In a matter of days, GOP leadership in the Michigan Senate amended the legislation to have Snyder quickly appoint three members to a newly created authority, the Mackinac Straits Corridor Authority (MSCA.) The Governor needs to choose the appointees by the end of the month, according to the proposal, and each appointee would serve six years.
Sen. Wayne Schmidt, R-Traverse City, introduced new bill’s substitute after the Mackinac Bridge Authority oversight idea was scrapped.
“The pipeline is needed. This is the best way to keep the Great Lakes safe while also ensuring residents are able to get the supplies they need,” he said. Many residents in my district rely on propane from Line 5 to heat their homes and businesses.”
The legislation, as passed by the Senate, says eminent domain will not be an option under the MSCA’s, and no state funds will be used for construction, operation, maintenance, or decommissioning of the tunnel. However, $4.5 million will be budgeted for MSCA oversight and other planning. SB 1197 also states that only two members of the MSCA will be of the same political party.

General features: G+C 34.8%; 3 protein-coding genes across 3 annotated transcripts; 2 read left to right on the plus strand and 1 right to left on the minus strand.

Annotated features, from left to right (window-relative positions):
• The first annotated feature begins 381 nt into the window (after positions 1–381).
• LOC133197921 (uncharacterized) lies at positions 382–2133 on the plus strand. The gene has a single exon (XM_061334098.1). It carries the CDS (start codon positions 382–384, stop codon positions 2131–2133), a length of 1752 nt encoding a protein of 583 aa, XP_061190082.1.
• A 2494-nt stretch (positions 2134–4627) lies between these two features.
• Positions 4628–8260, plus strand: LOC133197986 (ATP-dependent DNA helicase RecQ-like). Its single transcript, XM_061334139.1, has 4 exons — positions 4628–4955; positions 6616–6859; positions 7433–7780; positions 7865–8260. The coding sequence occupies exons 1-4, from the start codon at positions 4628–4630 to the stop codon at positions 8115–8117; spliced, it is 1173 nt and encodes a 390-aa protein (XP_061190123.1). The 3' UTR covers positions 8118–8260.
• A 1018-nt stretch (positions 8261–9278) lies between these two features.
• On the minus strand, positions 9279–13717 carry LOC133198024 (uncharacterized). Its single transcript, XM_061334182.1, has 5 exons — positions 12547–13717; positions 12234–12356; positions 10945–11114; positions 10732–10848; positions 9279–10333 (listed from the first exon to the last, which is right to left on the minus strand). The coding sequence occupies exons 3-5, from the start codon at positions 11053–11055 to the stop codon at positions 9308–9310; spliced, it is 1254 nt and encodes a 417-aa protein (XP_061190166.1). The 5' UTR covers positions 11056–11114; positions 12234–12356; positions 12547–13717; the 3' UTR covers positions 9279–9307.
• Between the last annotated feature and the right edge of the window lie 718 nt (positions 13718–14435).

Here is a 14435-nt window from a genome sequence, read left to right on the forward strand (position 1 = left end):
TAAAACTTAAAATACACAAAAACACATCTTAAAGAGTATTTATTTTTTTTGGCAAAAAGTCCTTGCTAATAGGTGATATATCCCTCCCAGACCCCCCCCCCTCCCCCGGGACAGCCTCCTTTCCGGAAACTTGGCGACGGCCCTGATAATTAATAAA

One Senate Democrat tried to get other members of his party to support the bill. State Sen. Adam Hollier from Detroit said the tunnel would make the pipeline safer and provide needed propane to Upper Peninsula residents. He was the only Democrat who supported SB 1197. Three Republicans voted against the bill.
“Legislators seem more comfortable with creating a new authority”
Great Lakes Now reached out to Governor Snyder’s office for comment, and spokesman Ari Adler sent a statement: